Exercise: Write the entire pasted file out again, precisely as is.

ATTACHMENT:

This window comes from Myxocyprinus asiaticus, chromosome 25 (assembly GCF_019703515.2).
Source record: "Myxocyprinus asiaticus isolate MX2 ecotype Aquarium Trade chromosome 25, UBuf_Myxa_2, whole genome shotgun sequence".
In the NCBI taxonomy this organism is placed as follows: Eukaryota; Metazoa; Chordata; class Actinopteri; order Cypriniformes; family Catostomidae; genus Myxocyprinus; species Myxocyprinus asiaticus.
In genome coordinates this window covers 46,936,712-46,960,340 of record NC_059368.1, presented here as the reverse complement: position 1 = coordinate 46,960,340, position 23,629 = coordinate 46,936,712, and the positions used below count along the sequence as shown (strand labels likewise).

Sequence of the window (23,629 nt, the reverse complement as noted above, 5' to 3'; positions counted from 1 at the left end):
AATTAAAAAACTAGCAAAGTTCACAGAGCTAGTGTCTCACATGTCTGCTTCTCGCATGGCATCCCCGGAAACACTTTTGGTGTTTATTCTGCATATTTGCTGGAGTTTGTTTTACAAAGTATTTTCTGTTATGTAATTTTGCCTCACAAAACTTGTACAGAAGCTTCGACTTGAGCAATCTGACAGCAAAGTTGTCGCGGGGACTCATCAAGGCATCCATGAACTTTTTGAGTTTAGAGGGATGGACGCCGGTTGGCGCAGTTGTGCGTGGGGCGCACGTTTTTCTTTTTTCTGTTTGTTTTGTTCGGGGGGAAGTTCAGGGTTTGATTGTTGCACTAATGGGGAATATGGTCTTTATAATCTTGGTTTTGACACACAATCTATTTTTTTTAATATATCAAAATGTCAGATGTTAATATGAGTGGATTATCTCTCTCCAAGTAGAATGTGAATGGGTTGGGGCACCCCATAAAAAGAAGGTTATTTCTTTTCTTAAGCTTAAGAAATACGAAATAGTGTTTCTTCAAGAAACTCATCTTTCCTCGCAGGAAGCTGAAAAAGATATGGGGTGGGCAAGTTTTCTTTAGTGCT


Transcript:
This window comes from Myxocyprinus asiaticus, chromosome 25 (assembly GCF_019703515.2).
Source record: "Myxocyprinus asiaticus isolate MX2 ecotype Aquarium Trade chromosome 25, UBuf_Myxa_2, whole genome shotgun sequence".
In the NCBI taxonomy this organism is placed as follows: Eukaryota; Metazoa; Chordata; class Actinopteri; order Cypriniformes; family Catostomidae; genus Myxocyprinus; species Myxocyprinus asiaticus.
In genome coordinates this window covers 46,936,712-46,960,340 of record NC_059368.1, presented here as the reverse complement: position 1 = coordinate 46,960,340, position 23,629 = coordinate 46,936,712, and the positions used below count along the sequence as shown (strand labels likewise).

Sequence of the window (23,629 nt, the reverse complement as noted above, 5' to 3'; positions counted from 1 at the left end):
AATTAAAAAACTAGCAAAGTTCACAGAGCTAGTGTCTCACATGTCTGCTTCTCGCATGGCATCCCCGGAAACACTTTTGGTGTTTATTCTGCATATTTGCTGGAGTTTGTTTTACAAAGTATTTTCTGTTATGTAATTTTGCCTCACAAAACTTGTACAGAAGCTTCGACTTGAGCAATCTGACAGCAAAGTTGTCGCGGGGACTCATCAAGGCATCCATGAACTTTTTGAGTTTAGAGGGATGGACGCCGGTTGGCGCAGTTGTGCGTGGGGCGCACGTTTTTCTTTTTTCTGTTTGTTTTGTTCGGGGGGAAGTTCAGGGTTTGATTGTTGCACTAATGGGGAATATGGTCTTTATAATCTTGGTTTTGACACACAATCTATTTTTTTTAATATATCAAAATGTCAGATGTTAATATGAGTGGATTATCTCTCTCCAAGTAGAATGTGAATGGGTTGGGGCACCCCATAAAAAGAAGGTTATTTCTTTTCTTAAGCTTAAGAAATACGAAATAGTGTTTCTTCAAGAAACTCATCTTTCCTCGCAGGAAGCTGAAAAAGATATGGGGTGGGCAAGTTTTCTTTAGTGCT